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Id take 'em out, but think about moving them. I have two, informally espalliered,sort of woven against a 6ft chain link fence. The long branches flatten agains the mesh, with a few tucks here and there, and the leaf branchlets fill out, to make a soft, green screen. a couple people initially thought it would look contorted and unnatural, but when they see it, since its had a few years to naturalize to a lovely soft green screen they are suprised. By the way, these propagate easily by sticking twigs in moist dirt and keeping them dampish till roots form, like in an old gallon pot in a saucer tucked away some where.I have even kept one smallish by leaving it in the little pot, so I could move it in and out if I wanted to. Id get my dimes worth by propigating those suckers and gifting them to every body I know. :) you may be suprised how nice they look some place else, and if they just wont work for you, maybe you could trade them with a gardener in your area that wants them? That way you feel good ripping them out. Good Luck :) i also agree that they dont look good "trimmed " into shapes

    Bookmark   June 19, 2006 at 2:52PM
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prairie_love(z3/4 ND)

Do gardeners take something out and replace it if you're unhappy with something?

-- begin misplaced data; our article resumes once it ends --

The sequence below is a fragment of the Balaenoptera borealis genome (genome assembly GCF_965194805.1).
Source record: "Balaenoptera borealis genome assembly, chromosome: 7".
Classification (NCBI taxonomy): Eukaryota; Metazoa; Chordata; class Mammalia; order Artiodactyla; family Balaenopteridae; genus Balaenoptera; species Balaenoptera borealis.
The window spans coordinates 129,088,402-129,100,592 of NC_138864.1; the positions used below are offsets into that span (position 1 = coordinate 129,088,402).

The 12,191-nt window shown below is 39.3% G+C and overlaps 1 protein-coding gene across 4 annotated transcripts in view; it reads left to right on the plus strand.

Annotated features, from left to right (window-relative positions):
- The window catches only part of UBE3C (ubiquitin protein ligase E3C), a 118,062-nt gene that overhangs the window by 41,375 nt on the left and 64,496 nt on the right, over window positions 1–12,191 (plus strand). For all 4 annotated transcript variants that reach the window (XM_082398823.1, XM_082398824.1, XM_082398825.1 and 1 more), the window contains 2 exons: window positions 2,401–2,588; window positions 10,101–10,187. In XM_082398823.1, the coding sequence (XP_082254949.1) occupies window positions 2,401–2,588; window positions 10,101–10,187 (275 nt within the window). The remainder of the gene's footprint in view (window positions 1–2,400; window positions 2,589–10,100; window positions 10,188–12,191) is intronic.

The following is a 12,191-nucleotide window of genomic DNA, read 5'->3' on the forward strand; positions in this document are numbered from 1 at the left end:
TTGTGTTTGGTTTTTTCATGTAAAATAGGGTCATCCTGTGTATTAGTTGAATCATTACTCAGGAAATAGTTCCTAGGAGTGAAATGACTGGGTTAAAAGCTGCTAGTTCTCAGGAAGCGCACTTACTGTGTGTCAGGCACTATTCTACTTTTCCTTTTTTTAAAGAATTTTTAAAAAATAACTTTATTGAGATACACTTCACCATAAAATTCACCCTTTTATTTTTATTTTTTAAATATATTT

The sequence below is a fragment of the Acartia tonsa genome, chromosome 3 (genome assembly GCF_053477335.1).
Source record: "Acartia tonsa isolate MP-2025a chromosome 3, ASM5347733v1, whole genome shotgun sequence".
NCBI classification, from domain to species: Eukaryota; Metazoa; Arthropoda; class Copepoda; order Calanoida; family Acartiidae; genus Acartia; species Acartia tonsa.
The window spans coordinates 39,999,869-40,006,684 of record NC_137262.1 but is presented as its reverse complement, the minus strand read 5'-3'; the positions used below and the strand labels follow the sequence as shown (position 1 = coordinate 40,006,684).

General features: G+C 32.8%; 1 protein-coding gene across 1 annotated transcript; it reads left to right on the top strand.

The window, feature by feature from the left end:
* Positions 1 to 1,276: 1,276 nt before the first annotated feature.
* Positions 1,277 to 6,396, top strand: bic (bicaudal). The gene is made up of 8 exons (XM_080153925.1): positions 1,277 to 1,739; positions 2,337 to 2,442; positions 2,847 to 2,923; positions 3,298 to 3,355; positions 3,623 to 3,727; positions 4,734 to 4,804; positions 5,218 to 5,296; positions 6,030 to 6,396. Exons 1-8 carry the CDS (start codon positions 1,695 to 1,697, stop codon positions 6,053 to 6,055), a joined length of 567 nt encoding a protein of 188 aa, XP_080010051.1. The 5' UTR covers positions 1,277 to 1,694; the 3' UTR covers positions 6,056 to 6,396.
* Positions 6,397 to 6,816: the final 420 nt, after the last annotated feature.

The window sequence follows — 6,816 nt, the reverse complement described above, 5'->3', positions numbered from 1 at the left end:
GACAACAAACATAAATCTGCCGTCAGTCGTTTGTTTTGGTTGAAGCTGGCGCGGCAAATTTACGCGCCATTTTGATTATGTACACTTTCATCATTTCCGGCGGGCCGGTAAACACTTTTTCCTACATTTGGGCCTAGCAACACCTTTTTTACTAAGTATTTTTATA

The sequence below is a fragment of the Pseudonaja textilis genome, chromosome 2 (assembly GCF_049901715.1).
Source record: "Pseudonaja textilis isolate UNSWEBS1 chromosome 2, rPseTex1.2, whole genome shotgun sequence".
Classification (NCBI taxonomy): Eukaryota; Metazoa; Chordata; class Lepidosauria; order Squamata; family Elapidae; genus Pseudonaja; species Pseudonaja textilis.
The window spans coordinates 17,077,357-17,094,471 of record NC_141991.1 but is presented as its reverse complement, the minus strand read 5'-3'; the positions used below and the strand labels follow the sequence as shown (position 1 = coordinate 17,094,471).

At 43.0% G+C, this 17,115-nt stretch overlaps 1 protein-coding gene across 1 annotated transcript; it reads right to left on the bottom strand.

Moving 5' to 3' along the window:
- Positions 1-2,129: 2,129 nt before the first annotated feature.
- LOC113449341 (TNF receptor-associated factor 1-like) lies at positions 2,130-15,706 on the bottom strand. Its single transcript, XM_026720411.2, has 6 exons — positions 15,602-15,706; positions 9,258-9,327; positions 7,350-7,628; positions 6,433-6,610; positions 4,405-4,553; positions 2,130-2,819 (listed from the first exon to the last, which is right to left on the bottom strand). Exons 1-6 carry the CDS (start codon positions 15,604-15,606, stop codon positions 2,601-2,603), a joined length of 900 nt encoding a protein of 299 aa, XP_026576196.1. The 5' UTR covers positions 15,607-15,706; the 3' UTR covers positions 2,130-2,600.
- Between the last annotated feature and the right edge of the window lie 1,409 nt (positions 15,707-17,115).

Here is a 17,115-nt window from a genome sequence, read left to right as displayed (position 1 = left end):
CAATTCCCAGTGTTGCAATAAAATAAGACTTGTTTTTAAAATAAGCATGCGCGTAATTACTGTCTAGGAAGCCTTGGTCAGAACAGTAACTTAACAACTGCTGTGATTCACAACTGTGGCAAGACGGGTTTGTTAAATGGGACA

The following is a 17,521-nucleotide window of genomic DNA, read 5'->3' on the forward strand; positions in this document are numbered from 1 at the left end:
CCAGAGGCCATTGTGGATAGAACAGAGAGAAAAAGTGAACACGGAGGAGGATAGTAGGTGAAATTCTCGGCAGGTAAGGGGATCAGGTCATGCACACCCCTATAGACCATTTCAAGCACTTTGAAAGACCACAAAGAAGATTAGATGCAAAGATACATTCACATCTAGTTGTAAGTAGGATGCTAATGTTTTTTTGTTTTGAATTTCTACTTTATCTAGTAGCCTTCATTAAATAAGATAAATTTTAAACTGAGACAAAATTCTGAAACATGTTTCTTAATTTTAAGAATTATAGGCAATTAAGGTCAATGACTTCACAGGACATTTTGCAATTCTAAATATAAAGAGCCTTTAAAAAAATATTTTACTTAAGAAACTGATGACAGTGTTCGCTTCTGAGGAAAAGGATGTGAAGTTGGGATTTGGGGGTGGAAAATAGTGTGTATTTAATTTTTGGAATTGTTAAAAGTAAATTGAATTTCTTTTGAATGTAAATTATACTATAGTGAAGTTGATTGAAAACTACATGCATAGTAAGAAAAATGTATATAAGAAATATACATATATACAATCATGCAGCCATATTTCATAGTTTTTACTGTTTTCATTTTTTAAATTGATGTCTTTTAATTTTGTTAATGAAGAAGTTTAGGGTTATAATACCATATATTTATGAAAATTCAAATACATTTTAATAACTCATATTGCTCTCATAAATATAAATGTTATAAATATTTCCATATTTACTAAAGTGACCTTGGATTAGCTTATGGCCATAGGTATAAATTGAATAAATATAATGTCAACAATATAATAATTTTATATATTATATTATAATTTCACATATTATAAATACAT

Did you approve the plan for him to put these in? If so, why should he take them out at his expense? Did you approve a plan for 36 impatiens for $75? It is unclear whether this "gardener" is simply doing things and then charging you or if you and he worked out a plan and now you don't like the way it looks.

    Bookmark   June 19, 2006 at 4:26PM
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Thanks everyone for your input. I had thought the forsythias were more bush like rather than these long branches. I guess they will become like that over time. He had suggested them. I guess I had just seen photos of mature plants and a few were shaped. I tend to like everything rounded or flat across the top. I guess if you prune it somewhat it would be OK, without branches going in every which way. I think I will have him move two of them to the side of the house where I had one before, and ask him to replace the other two if he will.